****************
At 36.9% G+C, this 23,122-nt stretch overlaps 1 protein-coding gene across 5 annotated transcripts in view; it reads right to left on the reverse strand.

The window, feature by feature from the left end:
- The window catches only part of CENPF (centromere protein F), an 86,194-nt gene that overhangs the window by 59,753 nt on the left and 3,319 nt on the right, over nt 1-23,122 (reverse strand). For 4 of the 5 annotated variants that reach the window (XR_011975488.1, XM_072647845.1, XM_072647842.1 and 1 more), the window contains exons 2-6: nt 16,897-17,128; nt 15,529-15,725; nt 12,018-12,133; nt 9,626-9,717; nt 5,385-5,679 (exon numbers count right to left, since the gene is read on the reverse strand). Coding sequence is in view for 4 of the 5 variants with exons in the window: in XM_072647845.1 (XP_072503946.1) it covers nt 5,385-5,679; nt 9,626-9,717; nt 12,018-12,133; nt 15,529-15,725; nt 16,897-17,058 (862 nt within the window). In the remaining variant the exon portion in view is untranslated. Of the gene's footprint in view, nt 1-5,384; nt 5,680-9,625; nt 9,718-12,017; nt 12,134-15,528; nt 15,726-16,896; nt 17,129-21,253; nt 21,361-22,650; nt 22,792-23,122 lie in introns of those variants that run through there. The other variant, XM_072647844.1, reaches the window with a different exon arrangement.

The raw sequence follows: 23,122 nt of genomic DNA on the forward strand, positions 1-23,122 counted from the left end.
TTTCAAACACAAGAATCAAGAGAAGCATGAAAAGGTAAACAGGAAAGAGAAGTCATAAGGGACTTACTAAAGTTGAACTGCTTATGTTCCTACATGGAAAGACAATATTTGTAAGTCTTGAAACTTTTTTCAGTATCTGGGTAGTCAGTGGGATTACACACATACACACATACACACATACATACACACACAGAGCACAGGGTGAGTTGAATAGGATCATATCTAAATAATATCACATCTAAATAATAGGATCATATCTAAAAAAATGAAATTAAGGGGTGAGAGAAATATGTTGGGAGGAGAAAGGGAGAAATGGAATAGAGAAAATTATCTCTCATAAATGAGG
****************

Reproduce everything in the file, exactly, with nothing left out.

At 36.9% G+C, this 23,122-nt stretch overlaps 1 protein-coding gene across 5 annotated transcripts in view; it reads right to left on the reverse strand.

The window, feature by feature from the left end:
- The window catches only part of CENPF (centromere protein F), an 86,194-nt gene that overhangs the window by 59,753 nt on the left and 3,319 nt on the right, over nt 1-23,122 (reverse strand). For 4 of the 5 annotated variants that reach the window (XR_011975488.1, XM_072647845.1, XM_072647842.1 and 1 more), the window contains exons 2-6: nt 16,897-17,128; nt 15,529-15,725; nt 12,018-12,133; nt 9,626-9,717; nt 5,385-5,679 (exon numbers count right to left, since the gene is read on the reverse strand). Coding sequence is in view for 4 of the 5 variants with exons in the window: in XM_072647845.1 (XP_072503946.1) it covers nt 5,385-5,679; nt 9,626-9,717; nt 12,018-12,133; nt 15,529-15,725; nt 16,897-17,058 (862 nt within the window). In the remaining variant the exon portion in view is untranslated. Of the gene's footprint in view, nt 1-5,384; nt 5,680-9,625; nt 9,718-12,017; nt 12,134-15,528; nt 15,726-16,896; nt 17,129-21,253; nt 21,361-22,650; nt 22,792-23,122 lie in introns of those variants that run through there. The other variant, XM_072647844.1, reaches the window with a different exon arrangement.

The raw sequence follows: 23,122 nt of genomic DNA on the forward strand, positions 1-23,122 counted from the left end.
TTTCAAACACAAGAATCAAGAGAAGCATGAAAAGGTAAACAGGAAAGAGAAGTCATAAGGGACTTACTAAAGTTGAACTGCTTATGTTCCTACATGGAAAGACAATATTTGTAAGTCTTGAAACTTTTTTCAGTATCTGGGTAGTCAGTGGGATTACACACATACACACATACACACATACATACACACACAGAGCACAGGGTGAGTTGAATAGGATCATATCTAAATAATATCACATCTAAATAATAGGATCATATCTAAAAAAATGAAATTAAGGGGTGAGAGAAATATGTTGGGAGGAGAAAGGGAGAAATGGAATAGAGAAAATTATCTCTCATAAATGAGG